Dáil Éireann - Volume 497 - 25 November, 1998
Written Answers - Pension Provisions.
Mr. N. Ahern Mr. N. Ahern
154. Mr. N. Ahern asked the Minister for Social, Community and Family Affairs the cost of giving full credit for pre-1953 stamps for old age pension purposes; the numbers who would benefit from this change including those who would qualify for an old age pension but do not and those who would qualify for an increased or different social welfare payment; when credit for pre-53 stamps ceased; if, under current regulations, credits for old age pension purposes up to 65th birthday are given; and if he will confirm that each and every contribution paid in the last year is credited. [25139/98]
Minister for Social, Community and Family Affairs (Mr. D. Ahern) Dermot Ahern
Minister for Social, Community and Family Affairs (Mr. D. Ahern): The costings and statistics requested by the Deputy are not readily available.
As the Deputy will be aware, to qualify for the old age contributory pension, a person must have (i) entered insurance at least ten years before pension age; (ii) have at least 156 contributions paid, and (iii) have a yearly average of at least 20  contributions or 24 in the case of a retirement pension, registered since January 1953 — when the unified system of social insurance came into effect — or the time they started insurable employment, if later. The yearly average condition was reduced to ten contributions for the pro rata old age contributory pension which came into force with effect from 21 November last year. To qualify, a person with a yearly average of between ten and 19 must have 260 rather than 156 paid contributions.
I also recently announced the introduction of a new pro rata pension in the very specific case of self-employed people who were over age 56 in April 1988 when social insurance was extended to the self-employed. In this instance, the yearly average has been reduced to five due to the fact that these people, having paid into the social insurance fund, found themselves excluded from entitlement.
Prior to l953 three different types of contributions were payable — national health insurance, widow's and orphan's pension and unemployment insurance contributions. These gave specific entitlement only to the benefits of the schemes under which they were paid.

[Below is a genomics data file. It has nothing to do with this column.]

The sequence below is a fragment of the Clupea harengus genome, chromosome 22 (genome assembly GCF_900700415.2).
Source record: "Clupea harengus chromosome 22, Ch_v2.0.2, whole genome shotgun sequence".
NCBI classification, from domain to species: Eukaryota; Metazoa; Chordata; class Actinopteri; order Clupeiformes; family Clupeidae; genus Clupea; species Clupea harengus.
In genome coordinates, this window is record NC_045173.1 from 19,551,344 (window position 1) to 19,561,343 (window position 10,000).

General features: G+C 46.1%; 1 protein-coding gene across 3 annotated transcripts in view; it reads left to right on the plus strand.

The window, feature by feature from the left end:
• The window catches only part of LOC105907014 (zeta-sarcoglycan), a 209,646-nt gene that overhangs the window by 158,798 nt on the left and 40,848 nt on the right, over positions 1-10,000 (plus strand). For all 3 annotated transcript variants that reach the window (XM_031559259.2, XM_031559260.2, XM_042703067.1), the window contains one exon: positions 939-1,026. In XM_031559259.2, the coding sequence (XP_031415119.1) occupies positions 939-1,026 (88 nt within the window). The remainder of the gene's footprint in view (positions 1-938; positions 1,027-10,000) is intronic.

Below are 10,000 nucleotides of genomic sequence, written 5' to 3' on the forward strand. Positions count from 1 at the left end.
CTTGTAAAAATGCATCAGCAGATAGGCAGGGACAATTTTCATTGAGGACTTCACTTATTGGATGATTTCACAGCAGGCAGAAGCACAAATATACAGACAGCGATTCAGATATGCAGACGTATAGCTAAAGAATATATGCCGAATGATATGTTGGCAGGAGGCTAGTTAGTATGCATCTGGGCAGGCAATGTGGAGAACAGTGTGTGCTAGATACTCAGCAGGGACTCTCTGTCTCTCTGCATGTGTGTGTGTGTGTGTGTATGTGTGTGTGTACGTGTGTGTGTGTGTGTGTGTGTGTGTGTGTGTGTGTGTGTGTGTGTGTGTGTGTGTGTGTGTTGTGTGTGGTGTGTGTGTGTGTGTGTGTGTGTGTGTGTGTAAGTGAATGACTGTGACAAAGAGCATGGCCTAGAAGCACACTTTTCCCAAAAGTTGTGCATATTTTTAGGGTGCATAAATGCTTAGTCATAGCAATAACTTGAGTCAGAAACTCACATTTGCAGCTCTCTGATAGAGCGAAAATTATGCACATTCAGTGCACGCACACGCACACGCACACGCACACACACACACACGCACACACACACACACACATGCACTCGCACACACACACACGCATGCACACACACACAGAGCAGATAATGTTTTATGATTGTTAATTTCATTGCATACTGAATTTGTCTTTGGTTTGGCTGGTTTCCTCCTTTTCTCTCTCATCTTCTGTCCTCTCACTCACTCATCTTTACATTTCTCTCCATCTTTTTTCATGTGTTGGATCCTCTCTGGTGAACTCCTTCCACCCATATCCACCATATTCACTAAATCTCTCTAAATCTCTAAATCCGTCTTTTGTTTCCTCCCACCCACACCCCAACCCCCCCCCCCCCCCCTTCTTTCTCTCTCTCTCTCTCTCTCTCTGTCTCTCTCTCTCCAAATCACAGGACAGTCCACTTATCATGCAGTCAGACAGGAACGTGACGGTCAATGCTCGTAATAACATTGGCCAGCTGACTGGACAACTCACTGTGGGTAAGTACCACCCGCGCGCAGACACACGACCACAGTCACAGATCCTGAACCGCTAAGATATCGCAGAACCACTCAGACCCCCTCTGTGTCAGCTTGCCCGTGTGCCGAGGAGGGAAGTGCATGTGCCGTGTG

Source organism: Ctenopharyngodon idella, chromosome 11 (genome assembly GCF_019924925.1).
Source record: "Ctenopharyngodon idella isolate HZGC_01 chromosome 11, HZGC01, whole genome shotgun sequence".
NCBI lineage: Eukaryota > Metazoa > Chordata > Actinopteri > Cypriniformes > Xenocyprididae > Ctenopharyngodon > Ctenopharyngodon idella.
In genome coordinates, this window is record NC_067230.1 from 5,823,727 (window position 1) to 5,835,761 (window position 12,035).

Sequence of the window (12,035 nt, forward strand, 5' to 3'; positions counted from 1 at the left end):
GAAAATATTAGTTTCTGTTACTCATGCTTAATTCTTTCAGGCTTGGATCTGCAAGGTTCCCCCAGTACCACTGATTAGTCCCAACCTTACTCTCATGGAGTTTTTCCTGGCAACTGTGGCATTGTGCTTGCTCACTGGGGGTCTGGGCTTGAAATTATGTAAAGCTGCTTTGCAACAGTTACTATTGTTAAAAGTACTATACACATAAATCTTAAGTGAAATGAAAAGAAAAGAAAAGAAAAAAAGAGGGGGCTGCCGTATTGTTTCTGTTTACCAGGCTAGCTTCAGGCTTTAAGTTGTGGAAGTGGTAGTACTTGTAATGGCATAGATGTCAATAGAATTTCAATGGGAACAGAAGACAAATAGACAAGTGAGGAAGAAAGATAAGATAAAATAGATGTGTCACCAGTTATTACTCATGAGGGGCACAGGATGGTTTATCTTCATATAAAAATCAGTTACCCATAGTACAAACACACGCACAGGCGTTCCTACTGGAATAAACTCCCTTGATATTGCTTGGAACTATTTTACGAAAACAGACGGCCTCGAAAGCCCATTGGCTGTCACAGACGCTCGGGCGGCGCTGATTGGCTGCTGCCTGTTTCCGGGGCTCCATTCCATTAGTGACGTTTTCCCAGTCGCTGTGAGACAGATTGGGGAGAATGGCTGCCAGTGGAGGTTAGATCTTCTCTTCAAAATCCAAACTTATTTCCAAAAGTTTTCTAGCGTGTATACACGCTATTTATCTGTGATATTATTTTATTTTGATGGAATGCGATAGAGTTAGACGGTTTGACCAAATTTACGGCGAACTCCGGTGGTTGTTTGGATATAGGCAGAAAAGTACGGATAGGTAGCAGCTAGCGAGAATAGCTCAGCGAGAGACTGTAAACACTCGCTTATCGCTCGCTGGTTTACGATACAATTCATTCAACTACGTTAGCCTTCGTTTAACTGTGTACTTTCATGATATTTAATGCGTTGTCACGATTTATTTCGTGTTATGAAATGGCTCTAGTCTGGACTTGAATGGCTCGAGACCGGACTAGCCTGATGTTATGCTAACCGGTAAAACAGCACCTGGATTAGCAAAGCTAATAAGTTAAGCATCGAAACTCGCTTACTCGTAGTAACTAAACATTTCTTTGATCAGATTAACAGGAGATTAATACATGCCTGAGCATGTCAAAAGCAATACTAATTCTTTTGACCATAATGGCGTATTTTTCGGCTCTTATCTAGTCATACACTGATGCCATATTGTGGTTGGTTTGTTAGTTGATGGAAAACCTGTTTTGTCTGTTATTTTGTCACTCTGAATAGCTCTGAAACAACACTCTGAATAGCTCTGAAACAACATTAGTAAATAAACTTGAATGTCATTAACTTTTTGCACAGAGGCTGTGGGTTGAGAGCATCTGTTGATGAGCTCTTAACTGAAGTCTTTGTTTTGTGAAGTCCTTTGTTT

The old age contributory pension scheme was introduced in 1961. Contributions paid by insured persons prior to 196l did not contain an element in respect of this pension. However, as a concession and to enable persons reaching pension age at that time to qualify immediately for a contributory pension, contributions paid prior to 1953 were taken into account in calculating a person's entitlement to pension. These transitional arrangements operated until 1973. From that date contributions paid prior to 1953 were no longer counted for the purposes of satisfying the yearly average test.
However, contributions paid before 1953 under the National Health Insurance Acts can be taken into account for old age contributory pension purposes in satisfying the first two conditions, set out in the first paragraph above, but cannot be used in calculating the yearly average.
I have long stated my commitment to ensuring the most broadly feasible contributory pension coverage to as many categories as possible. With this in mind, my officials are undertaking a detailed review of the contribution conditions generally applying to the old age contributory and retirement pensions and I hope to have a report on this in the first quarter of next year. This review will include the issue raised by the Deputy.
Dáil Éireann 497 Written Answers Pension Provisions.